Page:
Leaning against the wind, she came over the brow of the hill and into the quiet chaos. Through the swirl of snow she lost her bearings and spent a moment berating herself at the thought of not being able to find him. Then she recognised the spot. Letting her relief slow her heart and the wind dry her budding tears, she bent down next to him and whispered ‘hello.’ The words caught in her throat. She lay the flowers and looked around for signs of life. She didn’t think the daffodils she’d brought would last long out here; not that it mattered; it was the gesture that was important. For a second, it felt like she did it for herself rather than him and that put a chill through her twice as fast as the weather. The feeling under the numbness bubbled.

‘Hi Dad, it’s Abigail. How are you? I thought I’d say hello. The weather’s filthy here. I hope it’s better with you.’ She grinned. This was how every phone conversation had gone and she was sticking to the tradition. ‘Things are pretty good with us. I’m glad to be the other side of Christmas, if I’m honest. It’s always a stress and Mark’s mum was unbearable this year.’ She knew he’d tell her off for that comment so she apologised under her breath and carried on. ‘I’m back at work. It’s okay but it’s all change again. The boss is going and we’ve got some young bloke stepping in. We’ll see how that goes!’

The cold was cutting at her knees, so she stood. She wanted to say more but couldn’t think of anything to say.

‘You know these conversations seem to get increasingly one-sided, Dad.’ She said it with a giggle that slipped a little. ‘Oh, Dad, I miss you.’

She looked up across the scene. She loved the spot. Often there were only a few people around and the view was beautiful. It was why they’d chosen it; for the view and the peace and quiet. It had been an odd day; coming with him to pick a spot, though it had turned out rather well. They’d sat and admired the view and he’d seemed happy and then, holding hands, he’d taken her for coffee and cake and they’d laughed about pretty much everything. It was her one striking memory of him. Not the hospital bed, not helping him to the loo; just her smiling dad, drinking a latte.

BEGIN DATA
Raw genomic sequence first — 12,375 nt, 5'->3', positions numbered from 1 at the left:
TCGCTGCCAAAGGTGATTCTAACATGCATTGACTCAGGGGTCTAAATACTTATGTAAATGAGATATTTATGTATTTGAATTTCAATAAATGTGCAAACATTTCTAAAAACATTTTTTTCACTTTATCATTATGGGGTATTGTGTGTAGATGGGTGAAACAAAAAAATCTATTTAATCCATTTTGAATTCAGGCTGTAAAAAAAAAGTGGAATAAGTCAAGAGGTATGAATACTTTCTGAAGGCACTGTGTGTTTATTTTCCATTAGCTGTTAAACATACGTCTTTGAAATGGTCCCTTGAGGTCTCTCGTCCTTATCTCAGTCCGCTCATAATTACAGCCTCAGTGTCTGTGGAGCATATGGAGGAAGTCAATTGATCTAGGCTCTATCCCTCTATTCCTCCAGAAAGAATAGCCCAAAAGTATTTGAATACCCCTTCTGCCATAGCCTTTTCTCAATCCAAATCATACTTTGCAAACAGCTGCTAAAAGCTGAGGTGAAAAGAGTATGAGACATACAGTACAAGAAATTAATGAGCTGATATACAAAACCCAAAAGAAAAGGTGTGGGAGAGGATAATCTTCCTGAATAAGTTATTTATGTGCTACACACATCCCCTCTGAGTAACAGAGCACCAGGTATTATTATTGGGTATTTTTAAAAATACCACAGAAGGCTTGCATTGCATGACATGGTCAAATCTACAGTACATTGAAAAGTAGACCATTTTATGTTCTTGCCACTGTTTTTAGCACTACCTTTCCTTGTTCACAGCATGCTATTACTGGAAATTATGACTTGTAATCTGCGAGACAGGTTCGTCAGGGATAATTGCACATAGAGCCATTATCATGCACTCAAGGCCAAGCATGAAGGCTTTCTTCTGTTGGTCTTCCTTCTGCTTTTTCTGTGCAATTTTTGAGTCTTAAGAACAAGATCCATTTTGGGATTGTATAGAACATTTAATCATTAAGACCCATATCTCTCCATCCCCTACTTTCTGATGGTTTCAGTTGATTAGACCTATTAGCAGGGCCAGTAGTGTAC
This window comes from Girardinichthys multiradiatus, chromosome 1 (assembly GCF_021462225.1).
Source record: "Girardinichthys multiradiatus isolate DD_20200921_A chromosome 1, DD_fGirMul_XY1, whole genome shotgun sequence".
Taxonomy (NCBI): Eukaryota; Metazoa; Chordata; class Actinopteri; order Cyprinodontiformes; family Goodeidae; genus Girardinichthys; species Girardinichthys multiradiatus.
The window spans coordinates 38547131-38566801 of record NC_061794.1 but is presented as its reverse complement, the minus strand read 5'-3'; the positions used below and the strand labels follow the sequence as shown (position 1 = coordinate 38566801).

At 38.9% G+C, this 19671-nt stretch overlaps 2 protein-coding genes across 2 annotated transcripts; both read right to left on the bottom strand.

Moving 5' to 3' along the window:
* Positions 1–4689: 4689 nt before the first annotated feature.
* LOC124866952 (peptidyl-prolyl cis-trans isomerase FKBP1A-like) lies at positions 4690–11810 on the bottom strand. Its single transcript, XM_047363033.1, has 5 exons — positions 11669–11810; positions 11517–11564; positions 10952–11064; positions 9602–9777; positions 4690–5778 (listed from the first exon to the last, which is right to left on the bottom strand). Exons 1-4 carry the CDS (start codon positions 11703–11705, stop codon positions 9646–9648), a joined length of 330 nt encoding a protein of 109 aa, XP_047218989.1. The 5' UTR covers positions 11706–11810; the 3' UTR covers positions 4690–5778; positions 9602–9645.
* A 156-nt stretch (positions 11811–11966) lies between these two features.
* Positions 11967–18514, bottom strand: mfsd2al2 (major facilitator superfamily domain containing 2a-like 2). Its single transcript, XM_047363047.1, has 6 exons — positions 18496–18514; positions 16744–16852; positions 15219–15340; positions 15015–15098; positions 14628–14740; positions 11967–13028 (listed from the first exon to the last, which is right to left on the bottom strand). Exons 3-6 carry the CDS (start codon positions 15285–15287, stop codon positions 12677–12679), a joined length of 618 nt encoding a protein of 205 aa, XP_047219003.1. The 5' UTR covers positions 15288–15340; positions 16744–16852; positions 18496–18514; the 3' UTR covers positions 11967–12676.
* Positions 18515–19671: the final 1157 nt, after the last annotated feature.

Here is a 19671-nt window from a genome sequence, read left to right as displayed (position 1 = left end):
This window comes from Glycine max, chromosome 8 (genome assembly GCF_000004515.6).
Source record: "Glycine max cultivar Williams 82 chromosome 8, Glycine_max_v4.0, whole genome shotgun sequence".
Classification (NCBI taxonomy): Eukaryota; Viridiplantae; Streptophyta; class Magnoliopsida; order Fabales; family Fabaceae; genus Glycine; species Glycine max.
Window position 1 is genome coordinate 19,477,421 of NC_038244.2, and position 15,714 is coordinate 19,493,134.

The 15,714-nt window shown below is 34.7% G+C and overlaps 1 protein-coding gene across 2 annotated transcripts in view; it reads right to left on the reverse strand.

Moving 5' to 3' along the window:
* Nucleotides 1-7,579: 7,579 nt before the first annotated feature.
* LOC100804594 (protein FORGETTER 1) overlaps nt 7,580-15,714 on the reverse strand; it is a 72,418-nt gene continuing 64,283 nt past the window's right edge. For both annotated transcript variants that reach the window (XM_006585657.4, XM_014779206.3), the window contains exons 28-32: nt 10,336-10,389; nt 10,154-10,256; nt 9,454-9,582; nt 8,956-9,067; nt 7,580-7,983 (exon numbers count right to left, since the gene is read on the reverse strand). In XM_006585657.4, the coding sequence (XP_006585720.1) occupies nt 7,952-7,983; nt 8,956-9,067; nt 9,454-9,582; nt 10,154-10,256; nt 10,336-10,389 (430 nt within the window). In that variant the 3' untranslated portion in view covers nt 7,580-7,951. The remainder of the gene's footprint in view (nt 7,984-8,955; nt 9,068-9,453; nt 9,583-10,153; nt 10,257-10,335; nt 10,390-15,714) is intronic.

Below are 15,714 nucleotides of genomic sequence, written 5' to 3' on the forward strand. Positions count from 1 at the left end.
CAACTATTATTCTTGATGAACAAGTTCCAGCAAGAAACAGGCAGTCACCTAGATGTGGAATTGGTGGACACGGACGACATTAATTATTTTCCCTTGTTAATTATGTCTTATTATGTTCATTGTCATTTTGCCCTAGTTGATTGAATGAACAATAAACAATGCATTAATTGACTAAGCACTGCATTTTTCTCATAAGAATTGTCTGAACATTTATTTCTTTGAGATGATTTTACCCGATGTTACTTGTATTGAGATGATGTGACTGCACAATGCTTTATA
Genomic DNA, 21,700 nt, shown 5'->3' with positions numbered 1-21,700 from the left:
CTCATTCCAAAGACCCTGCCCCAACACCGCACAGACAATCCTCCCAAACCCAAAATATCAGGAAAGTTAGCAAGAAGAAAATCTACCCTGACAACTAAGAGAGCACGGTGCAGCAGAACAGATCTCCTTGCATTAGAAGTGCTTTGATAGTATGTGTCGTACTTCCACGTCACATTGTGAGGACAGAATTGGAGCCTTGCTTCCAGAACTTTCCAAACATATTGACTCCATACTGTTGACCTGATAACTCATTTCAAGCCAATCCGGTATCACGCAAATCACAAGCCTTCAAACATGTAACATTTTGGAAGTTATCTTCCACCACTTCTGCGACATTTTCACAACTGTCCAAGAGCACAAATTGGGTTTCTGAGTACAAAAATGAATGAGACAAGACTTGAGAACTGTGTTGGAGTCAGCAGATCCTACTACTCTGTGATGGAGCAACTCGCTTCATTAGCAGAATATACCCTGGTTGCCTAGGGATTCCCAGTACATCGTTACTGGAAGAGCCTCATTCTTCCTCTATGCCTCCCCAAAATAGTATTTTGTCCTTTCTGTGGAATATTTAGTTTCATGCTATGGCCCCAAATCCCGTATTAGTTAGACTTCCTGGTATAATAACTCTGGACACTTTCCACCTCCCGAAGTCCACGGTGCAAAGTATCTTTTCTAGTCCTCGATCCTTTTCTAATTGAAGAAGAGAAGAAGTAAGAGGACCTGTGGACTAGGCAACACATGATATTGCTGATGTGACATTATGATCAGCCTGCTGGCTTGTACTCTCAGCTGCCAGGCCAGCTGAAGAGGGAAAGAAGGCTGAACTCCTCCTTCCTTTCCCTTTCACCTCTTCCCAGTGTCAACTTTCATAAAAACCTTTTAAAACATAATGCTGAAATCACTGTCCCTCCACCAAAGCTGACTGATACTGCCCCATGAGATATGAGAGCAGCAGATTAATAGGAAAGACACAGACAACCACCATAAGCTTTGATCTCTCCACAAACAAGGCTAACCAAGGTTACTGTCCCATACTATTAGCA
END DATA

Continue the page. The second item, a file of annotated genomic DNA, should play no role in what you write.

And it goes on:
She let the memory linger, then blew him a kiss and was about to step away when something in the snow caught her eye. Five footprints lay ahead of her. No start and no end, just an enduring impression. At first she thought she was seeing things. Footprints wouldn’t last ten seconds in this weather; but there they were, clear as day. She moved towards them, knelt and stared out across the snow-flecked hillside. The swirling white static and the numbness was broken by the vivid image of her dad’s knowing smile. She pulled off her glove and ran her finger along the crisp edge of the nearest print.

‘Aliens,’ she whispered.

Ben Warden

8 Comments on “Footsteps in the snow, by Ben Warden”

  1. Ben Wardens Father says:

    great great story – now why didn’t I think to do that footprints trick when you were small ?

  2. Becky says:

    This is such a lovely read, I want to make my own alien footprints in the snow!

  3. S-J says:

    A lovely, bittersweet snapshot. Both Heartwarming & heartbreaking all at once. Thank you for a lovely read.

  4. Claire says:

    That was beautiful Ben. It brought a tear to my eye. There was so much to relate to and I really appreciated it. A beautiful story. Thank you for sharing it with us.